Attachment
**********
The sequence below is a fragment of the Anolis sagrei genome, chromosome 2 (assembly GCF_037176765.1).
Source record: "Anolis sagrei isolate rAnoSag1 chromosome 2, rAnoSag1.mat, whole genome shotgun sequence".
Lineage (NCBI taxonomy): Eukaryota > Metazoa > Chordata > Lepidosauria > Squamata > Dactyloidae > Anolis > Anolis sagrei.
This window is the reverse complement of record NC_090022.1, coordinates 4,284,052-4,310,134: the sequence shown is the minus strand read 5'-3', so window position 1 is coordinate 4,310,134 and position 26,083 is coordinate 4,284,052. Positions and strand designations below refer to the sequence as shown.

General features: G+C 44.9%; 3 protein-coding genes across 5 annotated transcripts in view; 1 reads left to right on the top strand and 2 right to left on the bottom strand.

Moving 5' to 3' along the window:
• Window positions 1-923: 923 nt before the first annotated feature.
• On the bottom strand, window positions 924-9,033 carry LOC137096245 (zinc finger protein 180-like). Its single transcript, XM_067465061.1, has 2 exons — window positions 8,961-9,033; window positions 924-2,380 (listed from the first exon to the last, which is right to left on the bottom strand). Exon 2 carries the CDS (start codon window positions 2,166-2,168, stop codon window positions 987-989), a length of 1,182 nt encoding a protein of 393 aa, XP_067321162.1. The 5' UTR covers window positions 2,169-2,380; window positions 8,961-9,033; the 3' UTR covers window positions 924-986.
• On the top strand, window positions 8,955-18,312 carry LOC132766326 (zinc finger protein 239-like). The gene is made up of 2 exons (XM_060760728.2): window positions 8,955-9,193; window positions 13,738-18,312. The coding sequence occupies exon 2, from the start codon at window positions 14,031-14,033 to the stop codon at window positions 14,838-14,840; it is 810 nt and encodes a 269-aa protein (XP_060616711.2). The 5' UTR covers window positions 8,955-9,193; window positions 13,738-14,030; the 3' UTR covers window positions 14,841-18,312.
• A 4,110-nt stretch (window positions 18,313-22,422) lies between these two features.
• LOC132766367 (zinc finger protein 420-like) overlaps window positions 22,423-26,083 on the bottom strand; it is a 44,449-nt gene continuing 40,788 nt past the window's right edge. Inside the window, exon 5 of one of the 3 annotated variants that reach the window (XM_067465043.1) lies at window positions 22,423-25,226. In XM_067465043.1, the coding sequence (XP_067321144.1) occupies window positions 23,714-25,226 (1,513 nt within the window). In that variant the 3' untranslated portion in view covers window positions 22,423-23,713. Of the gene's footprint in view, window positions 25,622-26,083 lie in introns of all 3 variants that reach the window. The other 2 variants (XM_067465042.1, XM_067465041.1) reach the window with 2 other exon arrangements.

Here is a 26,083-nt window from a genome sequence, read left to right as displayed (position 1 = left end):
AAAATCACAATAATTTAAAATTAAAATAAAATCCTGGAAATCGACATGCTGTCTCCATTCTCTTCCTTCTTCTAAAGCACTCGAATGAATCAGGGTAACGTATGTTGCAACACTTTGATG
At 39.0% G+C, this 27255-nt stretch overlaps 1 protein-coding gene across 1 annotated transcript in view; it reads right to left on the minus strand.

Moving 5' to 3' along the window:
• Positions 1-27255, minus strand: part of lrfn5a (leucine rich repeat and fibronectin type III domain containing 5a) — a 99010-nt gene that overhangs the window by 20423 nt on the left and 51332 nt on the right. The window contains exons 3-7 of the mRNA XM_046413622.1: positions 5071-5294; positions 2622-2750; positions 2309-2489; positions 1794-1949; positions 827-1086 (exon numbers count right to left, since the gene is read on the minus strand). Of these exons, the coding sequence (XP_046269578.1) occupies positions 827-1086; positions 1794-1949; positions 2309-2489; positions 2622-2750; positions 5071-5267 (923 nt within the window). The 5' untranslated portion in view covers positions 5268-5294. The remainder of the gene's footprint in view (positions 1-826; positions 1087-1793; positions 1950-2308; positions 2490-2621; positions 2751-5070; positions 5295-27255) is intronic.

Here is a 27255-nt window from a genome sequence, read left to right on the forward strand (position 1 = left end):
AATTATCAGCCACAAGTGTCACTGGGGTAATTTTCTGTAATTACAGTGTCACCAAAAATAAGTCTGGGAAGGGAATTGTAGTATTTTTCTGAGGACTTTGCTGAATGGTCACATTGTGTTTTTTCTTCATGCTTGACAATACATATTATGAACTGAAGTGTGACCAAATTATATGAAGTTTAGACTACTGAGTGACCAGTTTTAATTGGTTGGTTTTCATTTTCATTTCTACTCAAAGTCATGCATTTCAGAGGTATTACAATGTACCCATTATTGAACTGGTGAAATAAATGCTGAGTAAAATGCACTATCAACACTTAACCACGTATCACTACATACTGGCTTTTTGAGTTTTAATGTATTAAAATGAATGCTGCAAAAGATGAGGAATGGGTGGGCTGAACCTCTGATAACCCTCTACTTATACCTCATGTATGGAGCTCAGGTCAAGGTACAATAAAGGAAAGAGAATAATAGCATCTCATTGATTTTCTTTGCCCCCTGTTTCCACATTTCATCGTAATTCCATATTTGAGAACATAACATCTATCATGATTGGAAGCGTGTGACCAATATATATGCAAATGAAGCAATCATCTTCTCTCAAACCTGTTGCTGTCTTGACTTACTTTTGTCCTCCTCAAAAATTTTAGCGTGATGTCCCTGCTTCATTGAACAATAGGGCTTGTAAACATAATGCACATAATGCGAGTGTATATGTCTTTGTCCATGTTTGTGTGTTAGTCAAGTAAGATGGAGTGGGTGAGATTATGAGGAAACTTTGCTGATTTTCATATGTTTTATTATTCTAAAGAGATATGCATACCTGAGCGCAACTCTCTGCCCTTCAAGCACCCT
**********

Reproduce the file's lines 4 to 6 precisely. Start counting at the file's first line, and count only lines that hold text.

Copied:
This window is the reverse complement of record NC_090022.1, coordinates 4,284,052-4,310,134: the sequence shown is the minus strand read 5'-3', so window position 1 is coordinate 4,310,134 and position 26,083 is coordinate 4,284,052. Positions and strand designations below refer to the sequence as shown.

General features: G+C 44.9%; 3 protein-coding genes across 5 annotated transcripts in view; 1 reads left to right on the top strand and 2 right to left on the bottom strand.

Moving 5' to 3' along the window: